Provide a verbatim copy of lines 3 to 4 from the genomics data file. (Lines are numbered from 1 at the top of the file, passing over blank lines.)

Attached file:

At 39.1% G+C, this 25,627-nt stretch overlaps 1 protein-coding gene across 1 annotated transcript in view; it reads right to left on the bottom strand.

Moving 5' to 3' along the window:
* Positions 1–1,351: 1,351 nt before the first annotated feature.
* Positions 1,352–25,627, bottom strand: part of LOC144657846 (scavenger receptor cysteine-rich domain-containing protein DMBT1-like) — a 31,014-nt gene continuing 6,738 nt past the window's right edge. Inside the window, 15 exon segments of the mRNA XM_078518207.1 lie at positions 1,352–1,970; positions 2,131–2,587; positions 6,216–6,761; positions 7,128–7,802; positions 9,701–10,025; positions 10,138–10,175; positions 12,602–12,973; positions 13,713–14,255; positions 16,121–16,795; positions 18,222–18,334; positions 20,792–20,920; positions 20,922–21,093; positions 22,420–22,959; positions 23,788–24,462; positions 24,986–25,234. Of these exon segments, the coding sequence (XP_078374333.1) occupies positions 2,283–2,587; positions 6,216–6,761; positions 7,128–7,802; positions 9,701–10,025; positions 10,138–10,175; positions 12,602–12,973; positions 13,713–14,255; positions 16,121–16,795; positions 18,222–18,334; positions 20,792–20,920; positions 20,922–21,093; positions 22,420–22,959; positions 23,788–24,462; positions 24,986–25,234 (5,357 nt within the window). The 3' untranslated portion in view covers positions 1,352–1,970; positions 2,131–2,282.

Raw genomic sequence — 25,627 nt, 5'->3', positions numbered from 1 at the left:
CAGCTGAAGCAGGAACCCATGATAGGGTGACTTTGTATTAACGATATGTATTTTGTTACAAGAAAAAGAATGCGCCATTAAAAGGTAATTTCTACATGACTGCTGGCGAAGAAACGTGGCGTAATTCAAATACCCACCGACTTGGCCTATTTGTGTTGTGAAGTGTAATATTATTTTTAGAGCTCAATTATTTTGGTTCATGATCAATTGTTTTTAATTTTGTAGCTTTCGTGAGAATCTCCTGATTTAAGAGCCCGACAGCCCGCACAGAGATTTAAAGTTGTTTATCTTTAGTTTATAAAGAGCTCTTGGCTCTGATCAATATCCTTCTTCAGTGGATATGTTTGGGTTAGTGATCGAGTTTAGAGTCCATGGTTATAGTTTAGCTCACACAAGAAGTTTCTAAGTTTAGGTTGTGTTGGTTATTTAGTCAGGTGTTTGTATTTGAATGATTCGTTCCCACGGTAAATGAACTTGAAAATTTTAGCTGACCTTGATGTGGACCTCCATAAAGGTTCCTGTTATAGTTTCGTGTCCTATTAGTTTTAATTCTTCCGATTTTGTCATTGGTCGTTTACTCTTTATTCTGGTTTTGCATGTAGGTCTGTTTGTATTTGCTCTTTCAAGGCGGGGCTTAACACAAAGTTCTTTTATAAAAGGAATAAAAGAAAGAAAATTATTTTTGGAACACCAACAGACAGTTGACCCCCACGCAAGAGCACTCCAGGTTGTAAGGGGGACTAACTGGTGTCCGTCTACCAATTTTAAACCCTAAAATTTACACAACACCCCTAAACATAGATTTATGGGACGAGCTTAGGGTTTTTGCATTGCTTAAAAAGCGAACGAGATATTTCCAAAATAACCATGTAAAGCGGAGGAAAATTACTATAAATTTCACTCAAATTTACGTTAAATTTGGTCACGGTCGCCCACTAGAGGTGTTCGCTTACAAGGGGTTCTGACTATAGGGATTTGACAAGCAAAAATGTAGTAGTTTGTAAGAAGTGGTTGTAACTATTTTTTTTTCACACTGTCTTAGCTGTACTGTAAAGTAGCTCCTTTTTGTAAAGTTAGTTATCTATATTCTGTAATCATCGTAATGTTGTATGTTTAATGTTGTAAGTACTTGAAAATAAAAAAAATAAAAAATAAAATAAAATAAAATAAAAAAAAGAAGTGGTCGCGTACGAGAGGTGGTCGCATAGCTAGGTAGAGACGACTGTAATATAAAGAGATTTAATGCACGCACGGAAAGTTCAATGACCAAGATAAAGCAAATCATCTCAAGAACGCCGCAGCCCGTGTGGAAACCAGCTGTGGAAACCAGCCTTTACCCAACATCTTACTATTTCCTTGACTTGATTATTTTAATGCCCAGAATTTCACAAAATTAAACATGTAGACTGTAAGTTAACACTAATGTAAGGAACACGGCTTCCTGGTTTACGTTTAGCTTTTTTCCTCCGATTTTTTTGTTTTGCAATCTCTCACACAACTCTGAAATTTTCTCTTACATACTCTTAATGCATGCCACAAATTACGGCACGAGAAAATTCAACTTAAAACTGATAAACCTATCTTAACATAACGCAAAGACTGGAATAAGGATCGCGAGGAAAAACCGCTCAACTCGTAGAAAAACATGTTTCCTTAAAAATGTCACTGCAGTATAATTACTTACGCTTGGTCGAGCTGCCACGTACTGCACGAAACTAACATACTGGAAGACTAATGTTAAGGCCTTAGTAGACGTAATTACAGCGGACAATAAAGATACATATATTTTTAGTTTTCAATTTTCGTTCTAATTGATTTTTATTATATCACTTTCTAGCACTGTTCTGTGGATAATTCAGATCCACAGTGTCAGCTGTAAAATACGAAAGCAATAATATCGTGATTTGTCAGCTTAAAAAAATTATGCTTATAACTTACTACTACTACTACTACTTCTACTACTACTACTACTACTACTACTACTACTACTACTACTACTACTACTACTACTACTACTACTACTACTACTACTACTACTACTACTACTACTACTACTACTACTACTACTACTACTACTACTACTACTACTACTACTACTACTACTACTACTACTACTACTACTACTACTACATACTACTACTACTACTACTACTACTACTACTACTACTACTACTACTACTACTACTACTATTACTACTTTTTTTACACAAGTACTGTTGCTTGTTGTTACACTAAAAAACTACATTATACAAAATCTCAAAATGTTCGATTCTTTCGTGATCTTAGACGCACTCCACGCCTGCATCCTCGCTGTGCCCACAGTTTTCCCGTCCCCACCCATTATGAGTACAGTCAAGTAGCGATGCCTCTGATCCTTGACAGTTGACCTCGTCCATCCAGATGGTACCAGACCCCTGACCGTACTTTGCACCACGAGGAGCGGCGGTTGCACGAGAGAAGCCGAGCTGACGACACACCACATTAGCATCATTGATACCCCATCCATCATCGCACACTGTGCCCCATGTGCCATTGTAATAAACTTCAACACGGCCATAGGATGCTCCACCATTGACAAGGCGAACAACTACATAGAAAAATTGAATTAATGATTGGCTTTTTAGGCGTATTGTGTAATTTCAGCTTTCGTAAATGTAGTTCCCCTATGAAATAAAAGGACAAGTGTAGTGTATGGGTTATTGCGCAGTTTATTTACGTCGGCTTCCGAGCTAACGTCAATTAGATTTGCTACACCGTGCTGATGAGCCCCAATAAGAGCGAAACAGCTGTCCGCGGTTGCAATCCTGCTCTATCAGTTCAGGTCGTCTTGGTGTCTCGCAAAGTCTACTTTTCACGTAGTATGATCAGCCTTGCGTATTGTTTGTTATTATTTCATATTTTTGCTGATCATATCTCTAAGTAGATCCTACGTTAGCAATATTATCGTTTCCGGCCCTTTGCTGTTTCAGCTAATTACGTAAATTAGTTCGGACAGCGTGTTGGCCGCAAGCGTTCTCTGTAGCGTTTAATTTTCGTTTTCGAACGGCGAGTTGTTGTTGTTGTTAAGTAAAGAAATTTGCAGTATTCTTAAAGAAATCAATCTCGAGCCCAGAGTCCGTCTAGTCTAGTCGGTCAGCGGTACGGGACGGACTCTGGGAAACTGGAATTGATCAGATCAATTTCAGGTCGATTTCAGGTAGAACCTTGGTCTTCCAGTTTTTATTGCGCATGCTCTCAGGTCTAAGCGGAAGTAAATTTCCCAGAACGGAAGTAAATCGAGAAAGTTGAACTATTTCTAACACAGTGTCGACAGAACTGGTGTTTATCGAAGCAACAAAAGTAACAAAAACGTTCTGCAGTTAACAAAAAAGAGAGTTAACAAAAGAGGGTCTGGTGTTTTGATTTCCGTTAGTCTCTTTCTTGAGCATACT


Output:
* Positions 1–1,351: 1,351 nt before the first annotated feature.
* Positions 1,352–25,627, bottom strand: part of LOC144657846 (scavenger receptor cysteine-rich domain-containing protein DMBT1-like) — a 31,014-nt gene continuing 6,738 nt past the window's right edge. Inside the window, 15 exon segments of the mRNA XM_078518207.1 lie at positions 1,352–1,970; positions 2,131–2,587; positions 6,216–6,761; positions 7,128–7,802; positions 9,701–10,025; positions 10,138–10,175; positions 12,602–12,973; positions 13,713–14,255; positions 16,121–16,795; positions 18,222–18,334; positions 20,792–20,920; positions 20,922–21,093; positions 22,420–22,959; positions 23,788–24,462; positions 24,986–25,234. Of these exon segments, the coding sequence (XP_078374333.1) occupies positions 2,283–2,587; positions 6,216–6,761; positions 7,128–7,802; positions 9,701–10,025; positions 10,138–10,175; positions 12,602–12,973; positions 13,713–14,255; positions 16,121–16,795; positions 18,222–18,334; positions 20,792–20,920; positions 20,922–21,093; positions 22,420–22,959; positions 23,788–24,462; positions 24,986–25,234 (5,357 nt within the window). The 3' untranslated portion in view covers positions 1,352–1,970; positions 2,131–2,282.